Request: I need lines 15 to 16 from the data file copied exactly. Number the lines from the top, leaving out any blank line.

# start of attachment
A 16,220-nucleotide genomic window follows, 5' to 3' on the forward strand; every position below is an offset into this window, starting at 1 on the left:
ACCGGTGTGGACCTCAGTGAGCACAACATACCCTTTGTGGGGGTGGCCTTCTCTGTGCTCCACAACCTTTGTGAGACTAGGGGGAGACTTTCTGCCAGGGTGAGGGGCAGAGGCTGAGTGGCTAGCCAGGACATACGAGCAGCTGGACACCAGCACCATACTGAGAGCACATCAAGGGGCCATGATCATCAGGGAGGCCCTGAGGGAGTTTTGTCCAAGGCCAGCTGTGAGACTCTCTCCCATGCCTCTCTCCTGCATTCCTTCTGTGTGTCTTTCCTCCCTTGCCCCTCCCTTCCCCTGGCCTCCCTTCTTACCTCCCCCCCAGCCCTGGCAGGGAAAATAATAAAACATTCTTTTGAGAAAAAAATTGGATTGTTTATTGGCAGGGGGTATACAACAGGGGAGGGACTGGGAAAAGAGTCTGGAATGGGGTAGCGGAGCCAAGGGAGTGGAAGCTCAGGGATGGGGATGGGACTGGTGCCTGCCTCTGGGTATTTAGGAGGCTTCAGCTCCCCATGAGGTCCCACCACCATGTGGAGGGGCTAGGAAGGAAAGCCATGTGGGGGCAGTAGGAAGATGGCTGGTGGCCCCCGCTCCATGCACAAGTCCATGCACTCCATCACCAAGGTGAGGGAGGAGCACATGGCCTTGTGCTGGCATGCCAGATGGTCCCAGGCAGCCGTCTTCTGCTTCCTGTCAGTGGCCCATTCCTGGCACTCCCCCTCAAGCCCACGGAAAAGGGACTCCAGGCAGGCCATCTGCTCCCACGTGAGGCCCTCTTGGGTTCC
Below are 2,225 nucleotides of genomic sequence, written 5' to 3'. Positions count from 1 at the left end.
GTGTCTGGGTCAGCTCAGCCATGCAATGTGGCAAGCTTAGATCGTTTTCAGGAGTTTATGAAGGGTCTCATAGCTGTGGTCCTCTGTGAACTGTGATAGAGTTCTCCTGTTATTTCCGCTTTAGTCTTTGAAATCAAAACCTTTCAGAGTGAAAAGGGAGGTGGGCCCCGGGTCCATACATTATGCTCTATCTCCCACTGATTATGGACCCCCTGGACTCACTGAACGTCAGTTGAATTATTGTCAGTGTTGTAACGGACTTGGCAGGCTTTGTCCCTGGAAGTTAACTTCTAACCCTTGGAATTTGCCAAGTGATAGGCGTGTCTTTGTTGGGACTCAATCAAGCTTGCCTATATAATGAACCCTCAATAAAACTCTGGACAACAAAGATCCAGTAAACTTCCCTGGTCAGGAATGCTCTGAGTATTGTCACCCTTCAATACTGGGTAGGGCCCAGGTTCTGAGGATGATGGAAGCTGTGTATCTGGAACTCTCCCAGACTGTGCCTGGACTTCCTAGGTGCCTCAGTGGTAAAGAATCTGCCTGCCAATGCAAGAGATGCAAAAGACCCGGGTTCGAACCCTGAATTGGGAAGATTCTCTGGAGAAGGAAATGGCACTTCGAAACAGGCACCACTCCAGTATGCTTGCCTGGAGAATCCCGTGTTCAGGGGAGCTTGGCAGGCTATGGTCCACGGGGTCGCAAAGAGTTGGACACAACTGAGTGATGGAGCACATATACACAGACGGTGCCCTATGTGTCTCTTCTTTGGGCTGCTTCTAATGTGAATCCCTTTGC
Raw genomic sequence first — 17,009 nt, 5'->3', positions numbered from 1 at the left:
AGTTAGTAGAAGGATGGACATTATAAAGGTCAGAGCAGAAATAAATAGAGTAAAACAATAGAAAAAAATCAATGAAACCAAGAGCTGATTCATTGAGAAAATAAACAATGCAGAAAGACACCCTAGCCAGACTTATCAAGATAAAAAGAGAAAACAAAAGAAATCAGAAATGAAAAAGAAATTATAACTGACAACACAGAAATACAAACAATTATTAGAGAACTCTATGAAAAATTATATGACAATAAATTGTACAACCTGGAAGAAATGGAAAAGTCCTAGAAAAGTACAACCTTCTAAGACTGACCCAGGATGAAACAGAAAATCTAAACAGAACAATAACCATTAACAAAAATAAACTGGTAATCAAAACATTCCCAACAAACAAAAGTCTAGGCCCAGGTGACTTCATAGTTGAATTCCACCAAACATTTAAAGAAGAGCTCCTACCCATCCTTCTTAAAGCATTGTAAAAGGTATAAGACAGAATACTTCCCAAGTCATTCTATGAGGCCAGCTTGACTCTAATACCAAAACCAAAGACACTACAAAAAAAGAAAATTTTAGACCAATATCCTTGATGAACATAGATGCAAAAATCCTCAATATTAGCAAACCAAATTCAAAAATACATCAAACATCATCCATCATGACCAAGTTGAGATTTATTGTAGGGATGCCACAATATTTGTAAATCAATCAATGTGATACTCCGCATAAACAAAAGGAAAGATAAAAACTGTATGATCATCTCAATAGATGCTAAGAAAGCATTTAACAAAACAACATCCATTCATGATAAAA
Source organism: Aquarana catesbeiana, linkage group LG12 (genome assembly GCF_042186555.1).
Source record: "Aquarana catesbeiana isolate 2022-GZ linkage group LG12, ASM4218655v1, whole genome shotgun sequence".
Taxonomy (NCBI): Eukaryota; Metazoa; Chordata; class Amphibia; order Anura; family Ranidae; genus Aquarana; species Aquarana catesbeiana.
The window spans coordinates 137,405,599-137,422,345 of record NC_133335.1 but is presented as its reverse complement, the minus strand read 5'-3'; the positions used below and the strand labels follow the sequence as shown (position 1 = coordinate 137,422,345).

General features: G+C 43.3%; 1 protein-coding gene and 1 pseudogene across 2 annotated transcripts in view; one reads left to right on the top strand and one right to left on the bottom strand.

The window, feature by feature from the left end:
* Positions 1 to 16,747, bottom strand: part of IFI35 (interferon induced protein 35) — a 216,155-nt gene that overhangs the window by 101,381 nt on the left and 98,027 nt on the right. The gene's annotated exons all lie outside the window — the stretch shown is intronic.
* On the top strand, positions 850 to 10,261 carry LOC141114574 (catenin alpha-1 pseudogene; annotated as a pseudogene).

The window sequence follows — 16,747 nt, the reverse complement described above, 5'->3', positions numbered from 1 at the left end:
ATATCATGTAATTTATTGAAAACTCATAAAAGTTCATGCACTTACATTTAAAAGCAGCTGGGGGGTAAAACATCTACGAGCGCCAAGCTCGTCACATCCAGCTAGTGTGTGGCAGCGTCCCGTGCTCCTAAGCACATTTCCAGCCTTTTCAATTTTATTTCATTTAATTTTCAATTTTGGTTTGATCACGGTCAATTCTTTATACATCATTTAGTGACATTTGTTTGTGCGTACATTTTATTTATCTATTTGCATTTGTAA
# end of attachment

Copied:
The window sequence follows — 16,747 nt, the reverse complement described above, 5'->3', positions numbered from 1 at the left end:
ATATCATGTAATTTATTGAAAACTCATAAAAGTTCATGCACTTACATTTAAAAGCAGCTGGGGGGTAAAACATCTACGAGCGCCAAGCTCGTCACATCCAGCTAGTGTGTGGCAGCGTCCCGTGCTCCTAAGCACATTTCCAGCCTTTTCAATTTTATTTCATTTAATTTTCAATTTTGGTTTGATCACGGTCAATTCTTTATACATCATTTAGTGACATTTGTTTGTGCGTACATTTTATTTATCTATTTGCATTTGTAA